Ford builds an 800-pounds-lighter Fusion
Willie Grace | 6/11/2014, 3:15 p.m. | Updated on 6/11/2014, 3:15 p.m.
A lighter Ford Fusion, like any lighter car, is something enthusiasts have been championing for years. And on the surface, Fusion Lite sounds like the name of a brand-new soft drink. Fusion Lite, now with less calories! Try Fusion Lite today! It's what plants crave!
But, in fact, the above car, painted up like a Tron taxicab, is known as the Ford Lightweight Concept. That sounds far more scientific. It is built on a 2013 Fusion, a car whose curb weight starts at 3,431 pounds and goes progressively to 3,913 pounds for the Energi.
This Fusion lost about 800 pounds from stock. It weighs in at around 2,600 pounds -- as light as the Ford Fiesta with which it shares its lightweight, 1.0-liter, three-cylinder EcoBoost engine. Thirty percent of the weight savings came from the suspension alone, while 35 percent came from the interior and the glass.
To get those weight savings, Ford threw in every trick it knew. All the yellow areas you see above are aluminum, including the front subframe, the engine block, connecting rods and brake rotors (which are now 38 percent lighter), along with aluminum and magnesium transmission internals. The rear springs are hollow steel, but the front springs are composite plastic, which makes sense when they don't have to prop up as much weight. (The plastic springs are already undergoing durability testing for future applications.)
The windshield is chemically laminated like on a modern cellphone, Ford says. The seats, the oil pan and the entire dashboard are all carbon fiber, as are the wheels -- 19 inches like a regular Fusion, sure, but just 5 inches wide, sourced from Carbon Revolution.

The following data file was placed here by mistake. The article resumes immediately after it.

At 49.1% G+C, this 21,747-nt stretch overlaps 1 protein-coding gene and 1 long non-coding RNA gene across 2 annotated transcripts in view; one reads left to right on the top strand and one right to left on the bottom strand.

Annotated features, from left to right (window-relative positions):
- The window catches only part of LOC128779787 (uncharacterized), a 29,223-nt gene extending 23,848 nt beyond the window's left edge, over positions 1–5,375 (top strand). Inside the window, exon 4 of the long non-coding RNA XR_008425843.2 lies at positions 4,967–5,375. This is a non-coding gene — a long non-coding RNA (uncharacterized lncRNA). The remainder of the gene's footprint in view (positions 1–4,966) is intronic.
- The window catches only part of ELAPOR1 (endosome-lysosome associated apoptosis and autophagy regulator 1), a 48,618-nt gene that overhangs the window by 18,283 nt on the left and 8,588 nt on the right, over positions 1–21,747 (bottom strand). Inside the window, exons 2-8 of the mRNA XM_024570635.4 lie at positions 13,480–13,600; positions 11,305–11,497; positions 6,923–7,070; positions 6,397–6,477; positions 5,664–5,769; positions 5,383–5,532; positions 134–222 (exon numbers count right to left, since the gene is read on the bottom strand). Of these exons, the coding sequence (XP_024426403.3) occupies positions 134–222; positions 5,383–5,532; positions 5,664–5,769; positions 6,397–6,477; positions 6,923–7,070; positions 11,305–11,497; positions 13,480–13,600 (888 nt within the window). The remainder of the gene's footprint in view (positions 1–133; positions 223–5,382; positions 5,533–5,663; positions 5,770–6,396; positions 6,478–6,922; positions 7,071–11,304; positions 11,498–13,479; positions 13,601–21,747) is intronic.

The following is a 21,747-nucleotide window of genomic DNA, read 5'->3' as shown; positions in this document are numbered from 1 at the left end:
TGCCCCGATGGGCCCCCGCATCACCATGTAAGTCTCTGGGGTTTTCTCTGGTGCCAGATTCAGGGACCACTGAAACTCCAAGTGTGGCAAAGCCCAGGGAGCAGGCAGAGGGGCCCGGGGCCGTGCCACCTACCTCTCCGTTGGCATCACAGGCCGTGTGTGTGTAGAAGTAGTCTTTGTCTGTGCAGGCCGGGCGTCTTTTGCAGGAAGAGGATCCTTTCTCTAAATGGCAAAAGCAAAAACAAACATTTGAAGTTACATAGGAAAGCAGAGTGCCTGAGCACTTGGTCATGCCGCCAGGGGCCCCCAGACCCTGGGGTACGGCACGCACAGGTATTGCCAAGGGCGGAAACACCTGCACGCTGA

Ford, with the U.S. Department of Energy's Vehicle Technologies Program, has built six Lightweight Concepts. (Automotive supplier Magna helped produce the body and chassis components.) At a cost of untold millions, we can only assume.
Well, at any rate, the lightweight materials aren't going to be cheap enough for mass production just yet. "There's not a one-size-fits-all approach to light-weighting," said Matt Zaluzec, Ford's technical leader for global materials and manufacturing research. "The Lightweight Concept gives us the platform to continue to explore the right mix of materials and applications for future vehicles."
But, of course, the F-150 shed approximately the same poundage from its predecessor as the Lightweight Concept from its Fusion -- the aluminum-bodied truck is 700 pounds lighter. We expect that the lessons Ford will learn from this concept will find their way into sedans, coupes, hatchbacks -- the entire lineup, really. Especially the zaftig, Rubenesque, brobdingnagian Mustang.
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